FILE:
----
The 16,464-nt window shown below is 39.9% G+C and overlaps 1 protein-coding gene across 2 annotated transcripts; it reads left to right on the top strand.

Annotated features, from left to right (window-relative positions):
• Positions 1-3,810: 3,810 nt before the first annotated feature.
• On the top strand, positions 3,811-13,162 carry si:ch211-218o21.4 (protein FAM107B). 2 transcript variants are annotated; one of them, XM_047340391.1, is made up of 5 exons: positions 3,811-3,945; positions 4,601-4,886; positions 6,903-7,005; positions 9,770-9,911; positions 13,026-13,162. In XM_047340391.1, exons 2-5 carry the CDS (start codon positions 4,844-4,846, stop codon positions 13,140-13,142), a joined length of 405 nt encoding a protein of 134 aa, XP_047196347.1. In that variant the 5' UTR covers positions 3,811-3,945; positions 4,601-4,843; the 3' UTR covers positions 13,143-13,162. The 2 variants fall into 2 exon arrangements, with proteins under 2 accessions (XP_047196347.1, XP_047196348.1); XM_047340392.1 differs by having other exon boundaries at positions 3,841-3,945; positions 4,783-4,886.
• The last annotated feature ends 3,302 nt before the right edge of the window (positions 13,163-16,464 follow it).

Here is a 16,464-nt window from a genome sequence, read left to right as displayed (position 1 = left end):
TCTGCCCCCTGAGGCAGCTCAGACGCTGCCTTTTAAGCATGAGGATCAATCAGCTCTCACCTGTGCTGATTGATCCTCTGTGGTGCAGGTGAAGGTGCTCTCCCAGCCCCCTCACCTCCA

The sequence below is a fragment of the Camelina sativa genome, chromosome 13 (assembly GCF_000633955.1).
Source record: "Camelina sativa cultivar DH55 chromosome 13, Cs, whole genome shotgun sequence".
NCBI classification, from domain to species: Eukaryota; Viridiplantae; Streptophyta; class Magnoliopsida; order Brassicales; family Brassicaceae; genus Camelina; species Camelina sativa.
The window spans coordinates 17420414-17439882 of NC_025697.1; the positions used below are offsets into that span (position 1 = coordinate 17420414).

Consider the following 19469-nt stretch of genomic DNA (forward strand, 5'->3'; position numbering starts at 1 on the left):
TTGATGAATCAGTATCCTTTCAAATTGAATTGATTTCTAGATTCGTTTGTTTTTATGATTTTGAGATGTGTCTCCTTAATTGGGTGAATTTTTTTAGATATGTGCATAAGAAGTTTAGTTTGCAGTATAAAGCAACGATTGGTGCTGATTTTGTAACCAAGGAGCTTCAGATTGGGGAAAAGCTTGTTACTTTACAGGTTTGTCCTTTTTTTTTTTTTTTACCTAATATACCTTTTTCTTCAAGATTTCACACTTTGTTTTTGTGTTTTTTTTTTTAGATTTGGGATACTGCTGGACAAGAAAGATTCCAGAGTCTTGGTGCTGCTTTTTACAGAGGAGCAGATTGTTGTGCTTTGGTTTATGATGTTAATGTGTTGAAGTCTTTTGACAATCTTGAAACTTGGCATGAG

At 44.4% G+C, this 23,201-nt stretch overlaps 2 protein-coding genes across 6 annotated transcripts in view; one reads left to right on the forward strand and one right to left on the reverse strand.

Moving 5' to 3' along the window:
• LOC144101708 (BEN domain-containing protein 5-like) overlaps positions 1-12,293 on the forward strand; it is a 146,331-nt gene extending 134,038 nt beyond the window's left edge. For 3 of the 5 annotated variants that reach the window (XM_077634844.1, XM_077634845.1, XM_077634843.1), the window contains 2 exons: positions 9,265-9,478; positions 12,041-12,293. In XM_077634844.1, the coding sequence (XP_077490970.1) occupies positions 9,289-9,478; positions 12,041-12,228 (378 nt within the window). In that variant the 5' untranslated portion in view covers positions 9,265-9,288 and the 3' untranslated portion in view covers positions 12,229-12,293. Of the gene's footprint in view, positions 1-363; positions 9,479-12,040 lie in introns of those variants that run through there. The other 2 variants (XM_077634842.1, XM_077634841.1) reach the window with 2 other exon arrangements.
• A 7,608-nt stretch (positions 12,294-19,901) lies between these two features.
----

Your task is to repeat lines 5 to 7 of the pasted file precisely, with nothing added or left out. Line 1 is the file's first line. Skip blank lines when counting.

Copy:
• The last annotated feature ends 3,302 nt before the right edge of the window (positions 13,163-16,464 follow it).

Here is a 16,464-nt window from a genome sequence, read left to right as displayed (position 1 = left end):
TCTGCCCCCTGAGGCAGCTCAGACGCTGCCTTTTAAGCATGAGGATCAATCAGCTCTCACCTGTGCTGATTGATCCTCTGTGGTGCAGGTGAAGGTGCTCTCCCAGCCCCCTCACCTCCA